The work of artist Ramona selected for the Artist Alliance Biennale at Oceanside

“The Gods Who Feed Us” by artist Ramona Stacy Nixon is one of 61 works of art selected for the Artists Alliance Biennale 2022 at the Oceanside Museum of Art.

Nixon’s work, a large 40-by-26-foot piece that combines wax bound on paper with hand-cut stencils and an overlay of pigments and gold leaf, is on display until May 1.

He was chosen from over 900 nominations for the exhibition which takes place every two years.

“I was very happy and a little surprised,” said Nixon, 40. That’s a lot of registrations and my job is definitely not for everyone. When it doesn’t have general appeal, it’s always nice to be recognized.

Part of what makes her piece unique is the use of encaustic wax, she said. Instead of working with a typical paint like oil, she heated beeswax with earth pigments and combined with real gold and silver leaf.

“The idea behind the work, or the feeling it expresses, is my interest in the unconscious links that connect humans to each other and how it works in time and space,” he said. she declared. “It’s definitely about worshiping the natural world and how it translates from ancient times to the present day.”

The works of artist Ramona Stacy Nixon correspond to the theme of hope and nature of the Artist Alliance biennial.

(Courtesy of Stacy Nixon)

The Biennale exhibition presents the current work of living artists. It contains a variety of mediums, including paintings, drawings, multimedia works, video works, sculptures, ceramics and wood, said Katie Dolgov, director of exhibits and collections at the Oceanside Museum.

Exhibition juror Alessandra Moctezuma, an art professor and gallery director at San Diego Mesa College, was particularly drawn to works of art featuring hope, nature and a healthy escape, said Dolgov.

“While the sections look different, all tell a story the juror saw emerge from the submissions,” Dolgov said. “Although many approaches, concepts and media were submitted, the juror was really exploring times of uncertainty but finding hope and peace there.”

The show celebrates the best work of the Artist Alliance of the Oceanside Museum of Art, which has more than 300 members, including Nixon, she said.

Stacy Nixon created this piece “Down the Rabbit Hole” in mixed media in oil with gold leaf.

Stacy Nixon created this piece “Down the Rabbit Hole” in mixed media in oil with gold leaf.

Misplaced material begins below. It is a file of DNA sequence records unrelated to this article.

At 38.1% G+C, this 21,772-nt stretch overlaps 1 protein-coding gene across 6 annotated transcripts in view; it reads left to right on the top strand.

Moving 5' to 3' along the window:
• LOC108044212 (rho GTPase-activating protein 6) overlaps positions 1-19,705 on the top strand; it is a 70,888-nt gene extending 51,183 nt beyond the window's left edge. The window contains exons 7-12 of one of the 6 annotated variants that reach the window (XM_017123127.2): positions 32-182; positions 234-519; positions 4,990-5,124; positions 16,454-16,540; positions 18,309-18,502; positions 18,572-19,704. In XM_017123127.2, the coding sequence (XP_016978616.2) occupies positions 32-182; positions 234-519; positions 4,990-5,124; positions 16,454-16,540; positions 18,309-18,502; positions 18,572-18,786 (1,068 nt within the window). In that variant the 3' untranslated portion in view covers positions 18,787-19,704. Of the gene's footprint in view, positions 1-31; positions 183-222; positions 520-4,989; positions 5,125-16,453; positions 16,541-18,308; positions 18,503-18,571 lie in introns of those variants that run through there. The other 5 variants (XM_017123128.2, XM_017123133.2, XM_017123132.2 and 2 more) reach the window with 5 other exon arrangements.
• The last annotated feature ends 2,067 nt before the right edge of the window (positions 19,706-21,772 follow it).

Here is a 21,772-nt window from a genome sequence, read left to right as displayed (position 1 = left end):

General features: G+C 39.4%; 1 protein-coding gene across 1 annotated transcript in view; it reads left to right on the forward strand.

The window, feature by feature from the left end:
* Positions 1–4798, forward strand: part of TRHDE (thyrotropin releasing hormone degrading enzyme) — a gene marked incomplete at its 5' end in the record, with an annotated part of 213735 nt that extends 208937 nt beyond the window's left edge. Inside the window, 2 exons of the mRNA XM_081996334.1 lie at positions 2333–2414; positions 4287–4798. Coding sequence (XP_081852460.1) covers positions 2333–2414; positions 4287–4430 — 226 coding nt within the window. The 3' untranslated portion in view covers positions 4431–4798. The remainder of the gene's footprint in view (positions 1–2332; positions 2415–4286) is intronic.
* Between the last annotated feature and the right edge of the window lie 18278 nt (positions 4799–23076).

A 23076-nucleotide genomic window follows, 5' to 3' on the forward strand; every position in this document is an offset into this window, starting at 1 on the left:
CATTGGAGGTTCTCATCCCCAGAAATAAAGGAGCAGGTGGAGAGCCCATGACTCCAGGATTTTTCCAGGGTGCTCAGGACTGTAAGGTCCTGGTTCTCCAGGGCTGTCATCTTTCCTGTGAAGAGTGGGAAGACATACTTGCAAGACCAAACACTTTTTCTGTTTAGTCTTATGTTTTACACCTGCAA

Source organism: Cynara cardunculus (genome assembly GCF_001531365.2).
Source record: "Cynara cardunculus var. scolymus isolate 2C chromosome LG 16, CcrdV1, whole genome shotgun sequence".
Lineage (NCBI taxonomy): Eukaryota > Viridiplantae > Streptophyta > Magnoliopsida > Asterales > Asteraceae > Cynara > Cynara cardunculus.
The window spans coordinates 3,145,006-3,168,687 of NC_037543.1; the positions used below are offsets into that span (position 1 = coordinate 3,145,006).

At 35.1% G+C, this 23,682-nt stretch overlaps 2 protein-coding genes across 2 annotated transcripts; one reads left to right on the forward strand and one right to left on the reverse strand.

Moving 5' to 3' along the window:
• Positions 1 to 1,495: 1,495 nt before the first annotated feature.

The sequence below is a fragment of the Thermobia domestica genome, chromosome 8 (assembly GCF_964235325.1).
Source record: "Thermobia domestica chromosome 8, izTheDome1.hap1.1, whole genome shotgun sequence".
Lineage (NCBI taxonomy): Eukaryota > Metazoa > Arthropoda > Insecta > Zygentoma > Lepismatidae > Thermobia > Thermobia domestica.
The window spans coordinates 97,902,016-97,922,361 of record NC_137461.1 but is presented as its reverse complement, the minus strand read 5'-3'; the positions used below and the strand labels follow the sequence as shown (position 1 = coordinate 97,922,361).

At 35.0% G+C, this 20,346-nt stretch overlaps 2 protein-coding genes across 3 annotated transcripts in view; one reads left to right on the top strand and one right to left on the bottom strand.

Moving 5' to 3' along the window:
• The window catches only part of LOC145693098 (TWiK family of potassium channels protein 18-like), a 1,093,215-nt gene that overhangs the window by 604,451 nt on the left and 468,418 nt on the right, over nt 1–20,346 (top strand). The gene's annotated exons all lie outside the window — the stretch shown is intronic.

(Courtesy of Stacy Nixon)

Nixon is a self-taught artist who said her style has evolved over the years. Her work took a radical turn from her earlier abstract or non-figurative pieces when she received a scholarship for a three-week residency program at the Virginia Center for the Creative Arts in Virginia in 2020.

“When I was there I started working on incorporating symbols and figures and a lot of things that I now use in my art,” she said. “It was kind of a change for me after this residency program.

“It was a great honor to be chosen for this, especially as part of a scholarship. It was a lot for me to leave my family for so long because I have a few kids, but it made a huge difference. It really took my art a lot further and made me a lot clearer about how I wanted to use representation in my work.

Nixon said she started showing her art regularly in 2016 and her work has since been exhibited in various galleries, including the Santa Ysabel Art Gallery, the Aethanaeum in La Jolla and Blue Line Arts in Sonoma.

But the presentation at the Biennale Artist Alliance is remarkable, Nixon said, because it gives his art exposure to more gallery visitors during the long exposure.

“A lot of new faces see the artwork, and this exhibition of local artists is so precious,” she said. “Having art checked by a large museum is a boost in being able to reach collectors.”

The 2022 Alliance des artistes Biennale is on display at the Oceanside Museum of Art until May 1, 2022.

The 2022 Alliance des artistes Biennale is on display at the Oceanside Museum of Art until May 1, 2022.

(Courtesy of the Oceanside Art Museum)

Nixon said she was in the process of creating large commission paintings that use the human form in combination with symbols. She describes them as “colorful, exciting and really rich”.

“I love being an artist because there are so many things we want to express and want to talk about and sometimes there are no words to say what you want to communicate or connect with another person” , Nixon said. “I feel like my artwork is taking people to a place they might not be able to go on their own.”

Nixon said she plans to host an open studio in Ramona this spring.

For more information on “The Gods Who Feed Us” and other works of art, contact Nixon by email at [email protected]. Or visit her website at and on Instagram @artstacynixon.

The Oceanside Museum of Art, located at 704 Pier View Way in Oceanside, hosts 10 to 15 rotating exhibitions each year, and the galleries are redesigned for each exhibition.

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